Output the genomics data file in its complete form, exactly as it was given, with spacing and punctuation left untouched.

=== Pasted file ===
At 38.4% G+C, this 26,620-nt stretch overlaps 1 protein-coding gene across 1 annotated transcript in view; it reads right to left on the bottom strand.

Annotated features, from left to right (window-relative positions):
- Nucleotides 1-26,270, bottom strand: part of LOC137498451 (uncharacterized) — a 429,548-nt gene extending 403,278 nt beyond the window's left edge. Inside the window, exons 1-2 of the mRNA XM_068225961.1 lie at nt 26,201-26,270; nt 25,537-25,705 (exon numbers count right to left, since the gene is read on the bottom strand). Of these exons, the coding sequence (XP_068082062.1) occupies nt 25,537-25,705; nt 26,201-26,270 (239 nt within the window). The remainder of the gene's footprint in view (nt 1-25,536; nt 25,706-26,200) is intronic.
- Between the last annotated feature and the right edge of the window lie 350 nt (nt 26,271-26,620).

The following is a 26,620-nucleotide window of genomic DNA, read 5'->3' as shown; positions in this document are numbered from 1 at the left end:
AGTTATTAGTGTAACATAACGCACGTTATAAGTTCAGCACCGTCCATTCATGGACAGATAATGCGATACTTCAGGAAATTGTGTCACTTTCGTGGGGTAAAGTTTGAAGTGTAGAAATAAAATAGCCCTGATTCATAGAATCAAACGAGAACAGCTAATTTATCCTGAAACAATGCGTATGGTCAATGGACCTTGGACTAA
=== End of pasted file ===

At 38.4% G+C, this 26,620-nt stretch overlaps 1 protein-coding gene across 1 annotated transcript in view; it reads right to left on the bottom strand.

Annotated features, from left to right (window-relative positions):
- Nucleotides 1-26,270, bottom strand: part of LOC137498451 (uncharacterized) — a 429,548-nt gene extending 403,278 nt beyond the window's left edge. Inside the window, exons 1-2 of the mRNA XM_068225961.1 lie at nt 26,201-26,270; nt 25,537-25,705 (exon numbers count right to left, since the gene is read on the bottom strand). Of these exons, the coding sequence (XP_068082062.1) occupies nt 25,537-25,705; nt 26,201-26,270 (239 nt within the window). The remainder of the gene's footprint in view (nt 1-25,536; nt 25,706-26,200) is intronic.
- Between the last annotated feature and the right edge of the window lie 350 nt (nt 26,271-26,620).

The following is a 26,620-nucleotide window of genomic DNA, read 5'->3' as shown; positions in this document are numbered from 1 at the left end:
AGTTATTAGTGTAACATAACGCACGTTATAAGTTCAGCACCGTCCATTCATGGACAGATAATGCGATACTTCAGGAAATTGTGTCACTTTCGTGGGGTAAAGTTTGAAGTGTAGAAATAAAATAGCCCTGATTCATAGAATCAAACGAGAACAGCTAATTTATCCTGAAACAATGCGTATGGTCAATGGACCTTGGACTAA